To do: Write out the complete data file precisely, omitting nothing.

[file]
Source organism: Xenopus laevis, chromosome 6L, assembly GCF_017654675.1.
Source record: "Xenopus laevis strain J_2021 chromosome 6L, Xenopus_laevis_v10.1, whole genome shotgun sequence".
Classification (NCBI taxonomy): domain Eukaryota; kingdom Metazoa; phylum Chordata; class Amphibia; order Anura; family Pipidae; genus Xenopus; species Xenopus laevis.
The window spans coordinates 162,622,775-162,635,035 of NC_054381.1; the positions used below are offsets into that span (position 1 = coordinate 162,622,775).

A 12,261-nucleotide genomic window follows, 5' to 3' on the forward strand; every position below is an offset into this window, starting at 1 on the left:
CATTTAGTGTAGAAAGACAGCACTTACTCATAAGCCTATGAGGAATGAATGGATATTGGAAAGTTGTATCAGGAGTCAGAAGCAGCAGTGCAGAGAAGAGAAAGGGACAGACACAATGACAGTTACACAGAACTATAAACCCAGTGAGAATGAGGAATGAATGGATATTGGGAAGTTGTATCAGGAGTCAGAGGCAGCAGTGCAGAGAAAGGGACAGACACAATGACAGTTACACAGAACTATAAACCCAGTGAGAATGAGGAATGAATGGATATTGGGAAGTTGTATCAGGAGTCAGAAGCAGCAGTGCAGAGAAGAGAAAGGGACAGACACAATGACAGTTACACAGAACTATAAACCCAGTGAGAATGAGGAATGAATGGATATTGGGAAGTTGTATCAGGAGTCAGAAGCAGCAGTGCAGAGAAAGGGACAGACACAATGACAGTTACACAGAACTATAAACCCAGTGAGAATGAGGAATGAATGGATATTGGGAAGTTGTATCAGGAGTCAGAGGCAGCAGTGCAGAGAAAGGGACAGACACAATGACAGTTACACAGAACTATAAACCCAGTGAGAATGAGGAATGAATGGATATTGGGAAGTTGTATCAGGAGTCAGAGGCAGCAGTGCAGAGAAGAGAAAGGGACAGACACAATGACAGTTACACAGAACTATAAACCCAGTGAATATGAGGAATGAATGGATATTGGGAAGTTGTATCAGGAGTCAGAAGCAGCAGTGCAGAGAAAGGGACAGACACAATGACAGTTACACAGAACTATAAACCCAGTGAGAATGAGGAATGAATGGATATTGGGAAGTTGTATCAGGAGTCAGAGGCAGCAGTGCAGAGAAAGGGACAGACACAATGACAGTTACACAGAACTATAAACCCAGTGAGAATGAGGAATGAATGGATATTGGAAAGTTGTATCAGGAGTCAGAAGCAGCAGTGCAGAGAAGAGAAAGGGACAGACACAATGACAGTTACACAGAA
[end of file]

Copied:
Source organism: Xenopus laevis, chromosome 6L, assembly GCF_017654675.1.
Source record: "Xenopus laevis strain J_2021 chromosome 6L, Xenopus_laevis_v10.1, whole genome shotgun sequence".
Classification (NCBI taxonomy): domain Eukaryota; kingdom Metazoa; phylum Chordata; class Amphibia; order Anura; family Pipidae; genus Xenopus; species Xenopus laevis.
The window spans coordinates 162,622,775-162,635,035 of NC_054381.1; the positions used below are offsets into that span (position 1 = coordinate 162,622,775).

A 12,261-nucleotide genomic window follows, 5' to 3' on the forward strand; every position below is an offset into this window, starting at 1 on the left:
CATTTAGTGTAGAAAGACAGCACTTACTCATAAGCCTATGAGGAATGAATGGATATTGGAAAGTTGTATCAGGAGTCAGAAGCAGCAGTGCAGAGAAGAGAAAGGGACAGACACAATGACAGTTACACAGAACTATAAACCCAGTGAGAATGAGGAATGAATGGATATTGGGAAGTTGTATCAGGAGTCAGAGGCAGCAGTGCAGAGAAAGGGACAGACACAATGACAGTTACACAGAACTATAAACCCAGTGAGAATGAGGAATGAATGGATATTGGGAAGTTGTATCAGGAGTCAGAAGCAGCAGTGCAGAGAAGAGAAAGGGACAGACACAATGACAGTTACACAGAACTATAAACCCAGTGAGAATGAGGAATGAATGGATATTGGGAAGTTGTATCAGGAGTCAGAAGCAGCAGTGCAGAGAAAGGGACAGACACAATGACAGTTACACAGAACTATAAACCCAGTGAGAATGAGGAATGAATGGATATTGGGAAGTTGTATCAGGAGTCAGAGGCAGCAGTGCAGAGAAAGGGACAGACACAATGACAGTTACACAGAACTATAAACCCAGTGAGAATGAGGAATGAATGGATATTGGGAAGTTGTATCAGGAGTCAGAGGCAGCAGTGCAGAGAAGAGAAAGGGACAGACACAATGACAGTTACACAGAACTATAAACCCAGTGAATATGAGGAATGAATGGATATTGGGAAGTTGTATCAGGAGTCAGAAGCAGCAGTGCAGAGAAAGGGACAGACACAATGACAGTTACACAGAACTATAAACCCAGTGAGAATGAGGAATGAATGGATATTGGGAAGTTGTATCAGGAGTCAGAGGCAGCAGTGCAGAGAAAGGGACAGACACAATGACAGTTACACAGAACTATAAACCCAGTGAGAATGAGGAATGAATGGATATTGGAAAGTTGTATCAGGAGTCAGAAGCAGCAGTGCAGAGAAGAGAAAGGGACAGACACAATGACAGTTACACAGAA